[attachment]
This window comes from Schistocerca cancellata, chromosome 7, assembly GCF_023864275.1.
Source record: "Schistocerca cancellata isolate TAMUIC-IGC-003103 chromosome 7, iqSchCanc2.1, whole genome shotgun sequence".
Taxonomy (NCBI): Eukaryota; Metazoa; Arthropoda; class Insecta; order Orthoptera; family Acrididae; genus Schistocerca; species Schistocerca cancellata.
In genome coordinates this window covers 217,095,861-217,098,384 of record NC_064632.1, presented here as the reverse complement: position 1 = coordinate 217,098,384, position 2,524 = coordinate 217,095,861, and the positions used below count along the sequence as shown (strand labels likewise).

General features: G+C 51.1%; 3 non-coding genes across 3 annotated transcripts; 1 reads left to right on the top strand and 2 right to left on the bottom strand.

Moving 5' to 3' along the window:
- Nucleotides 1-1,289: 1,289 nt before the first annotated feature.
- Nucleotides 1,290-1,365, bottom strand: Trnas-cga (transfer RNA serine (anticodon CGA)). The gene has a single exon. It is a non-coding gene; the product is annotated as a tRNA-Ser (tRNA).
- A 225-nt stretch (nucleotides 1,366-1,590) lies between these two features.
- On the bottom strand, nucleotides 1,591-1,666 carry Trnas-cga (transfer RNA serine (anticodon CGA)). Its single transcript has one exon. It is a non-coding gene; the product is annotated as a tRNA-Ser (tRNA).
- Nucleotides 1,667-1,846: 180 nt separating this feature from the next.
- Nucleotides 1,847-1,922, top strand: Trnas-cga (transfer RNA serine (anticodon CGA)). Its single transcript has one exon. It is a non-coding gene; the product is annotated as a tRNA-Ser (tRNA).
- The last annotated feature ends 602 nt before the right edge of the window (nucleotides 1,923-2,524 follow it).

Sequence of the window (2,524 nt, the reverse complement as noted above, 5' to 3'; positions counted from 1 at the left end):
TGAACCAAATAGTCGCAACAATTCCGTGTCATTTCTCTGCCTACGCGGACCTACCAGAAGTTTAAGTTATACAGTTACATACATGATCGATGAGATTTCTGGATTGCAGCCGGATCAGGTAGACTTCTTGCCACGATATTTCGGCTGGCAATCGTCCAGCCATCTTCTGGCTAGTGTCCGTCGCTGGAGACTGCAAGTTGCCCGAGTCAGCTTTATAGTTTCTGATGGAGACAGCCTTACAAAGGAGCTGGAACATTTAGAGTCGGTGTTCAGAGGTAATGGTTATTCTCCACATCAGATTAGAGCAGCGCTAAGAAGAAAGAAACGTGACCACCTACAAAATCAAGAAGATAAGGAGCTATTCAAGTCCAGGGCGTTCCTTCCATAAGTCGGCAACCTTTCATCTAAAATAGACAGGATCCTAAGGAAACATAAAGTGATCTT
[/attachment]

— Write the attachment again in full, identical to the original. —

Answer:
This window comes from Schistocerca cancellata, chromosome 7, assembly GCF_023864275.1.
Source record: "Schistocerca cancellata isolate TAMUIC-IGC-003103 chromosome 7, iqSchCanc2.1, whole genome shotgun sequence".
Taxonomy (NCBI): Eukaryota; Metazoa; Arthropoda; class Insecta; order Orthoptera; family Acrididae; genus Schistocerca; species Schistocerca cancellata.
In genome coordinates this window covers 217,095,861-217,098,384 of record NC_064632.1, presented here as the reverse complement: position 1 = coordinate 217,098,384, position 2,524 = coordinate 217,095,861, and the positions used below count along the sequence as shown (strand labels likewise).

General features: G+C 51.1%; 3 non-coding genes across 3 annotated transcripts; 1 reads left to right on the top strand and 2 right to left on the bottom strand.

Moving 5' to 3' along the window:
- Nucleotides 1-1,289: 1,289 nt before the first annotated feature.
- Nucleotides 1,290-1,365, bottom strand: Trnas-cga (transfer RNA serine (anticodon CGA)). The gene has a single exon. It is a non-coding gene; the product is annotated as a tRNA-Ser (tRNA).
- A 225-nt stretch (nucleotides 1,366-1,590) lies between these two features.
- On the bottom strand, nucleotides 1,591-1,666 carry Trnas-cga (transfer RNA serine (anticodon CGA)). Its single transcript has one exon. It is a non-coding gene; the product is annotated as a tRNA-Ser (tRNA).
- Nucleotides 1,667-1,846: 180 nt separating this feature from the next.
- Nucleotides 1,847-1,922, top strand: Trnas-cga (transfer RNA serine (anticodon CGA)). Its single transcript has one exon. It is a non-coding gene; the product is annotated as a tRNA-Ser (tRNA).
- The last annotated feature ends 602 nt before the right edge of the window (nucleotides 1,923-2,524 follow it).

Sequence of the window (2,524 nt, the reverse complement as noted above, 5' to 3'; positions counted from 1 at the left end):
TGAACCAAATAGTCGCAACAATTCCGTGTCATTTCTCTGCCTACGCGGACCTACCAGAAGTTTAAGTTATACAGTTACATACATGATCGATGAGATTTCTGGATTGCAGCCGGATCAGGTAGACTTCTTGCCACGATATTTCGGCTGGCAATCGTCCAGCCATCTTCTGGCTAGTGTCCGTCGCTGGAGACTGCAAGTTGCCCGAGTCAGCTTTATAGTTTCTGATGGAGACAGCCTTACAAAGGAGCTGGAACATTTAGAGTCGGTGTTCAGAGGTAATGGTTATTCTCCACATCAGATTAGAGCAGCGCTAAGAAGAAAGAAACGTGACCACCTACAAAATCAAGAAGATAAGGAGCTATTCAAGTCCAGGGCGTTCCTTCCATAAGTCGGCAACCTTTCATCTAAAATAGACAGGATCCTAAGGAAACATAAAGTGATCTT